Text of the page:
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Calculating deacceleration force

  1. Jun 3, 2009 #1
    1. The problem statement, all variables and given/known data

    An object is moving at a velocity of 28m/s
    The mass is 100kg
    It deaccelerates from 28m/s to 0 in a distance of 5m

    How much force (N) is needed to stop the object?


    2. Relevant equations


    3. The attempt at a solution
    I need help, please! :)
     
  2. jcsd
  3. Jun 3, 2009 #2

    PhanthomJay

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    You can use one of the kinematic eqations of motion to solve for the deceleration; and then use one of Newton's law to solve for the force. Or use energy methods. Please show what you have tried or your attempt at a solution.
     
  4. Jun 3, 2009 #3
    Currently I got a 39,4C fever and have problems concentrating.

    I understand that I probably need to use the f=ma basic formula but what I cant get my head around is the conversion to time.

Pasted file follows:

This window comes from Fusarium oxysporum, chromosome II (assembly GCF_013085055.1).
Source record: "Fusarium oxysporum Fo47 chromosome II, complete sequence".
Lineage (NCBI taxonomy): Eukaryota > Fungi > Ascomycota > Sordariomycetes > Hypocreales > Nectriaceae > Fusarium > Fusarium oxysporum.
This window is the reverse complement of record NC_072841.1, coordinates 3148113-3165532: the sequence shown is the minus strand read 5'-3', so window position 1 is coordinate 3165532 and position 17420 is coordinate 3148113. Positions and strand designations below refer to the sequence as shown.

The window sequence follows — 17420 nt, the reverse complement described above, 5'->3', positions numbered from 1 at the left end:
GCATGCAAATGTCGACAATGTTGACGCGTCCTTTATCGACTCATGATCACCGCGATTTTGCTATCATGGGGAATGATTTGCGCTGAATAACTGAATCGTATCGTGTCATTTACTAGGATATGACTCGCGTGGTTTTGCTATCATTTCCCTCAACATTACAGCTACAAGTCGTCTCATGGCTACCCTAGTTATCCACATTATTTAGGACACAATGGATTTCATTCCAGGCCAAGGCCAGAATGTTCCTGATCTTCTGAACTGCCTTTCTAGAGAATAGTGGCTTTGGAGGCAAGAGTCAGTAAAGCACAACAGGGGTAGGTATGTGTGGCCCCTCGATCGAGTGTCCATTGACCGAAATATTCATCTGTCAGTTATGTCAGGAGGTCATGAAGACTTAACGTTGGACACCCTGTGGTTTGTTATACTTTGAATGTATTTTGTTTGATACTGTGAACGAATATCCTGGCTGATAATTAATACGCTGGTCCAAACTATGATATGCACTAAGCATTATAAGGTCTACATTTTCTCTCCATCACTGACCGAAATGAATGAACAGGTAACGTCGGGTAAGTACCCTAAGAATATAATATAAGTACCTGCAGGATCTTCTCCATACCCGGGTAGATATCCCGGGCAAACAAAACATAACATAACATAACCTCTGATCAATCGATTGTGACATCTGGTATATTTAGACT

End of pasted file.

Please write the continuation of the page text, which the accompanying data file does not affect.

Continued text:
Meaning I have the velocity, mass, deacceleration distance, and changes in velocity, still, I cant get my sore head to comprehend how to extract time from it, I´m stuck so unfortunatley I have no formula or attempt to a solution.
     
  5. Jun 3, 2009 #4

    PhanthomJay

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    Yow, you can't do too much with a 103 (degrees F) temp! Get well soon!

    You don't need time; there is a basic kinematic equation that relates velocity with acceleration and distance. For a final velocity of 0, does v^2 = 2(a)(s) sound familiar, where v = 28, and s =5, then solve for a. Take care.
     
  6. Jun 3, 2009 #5
    You are right, I really should leave this for tomorrow instead!

    Thanx a bunch for your help! looks like it solved my problem! :)
     
  7. Jun 3, 2009 #6

    PhanthomJay

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    I might have given you a bit too much help, but while still working with a 39,4, you deserved it.
     
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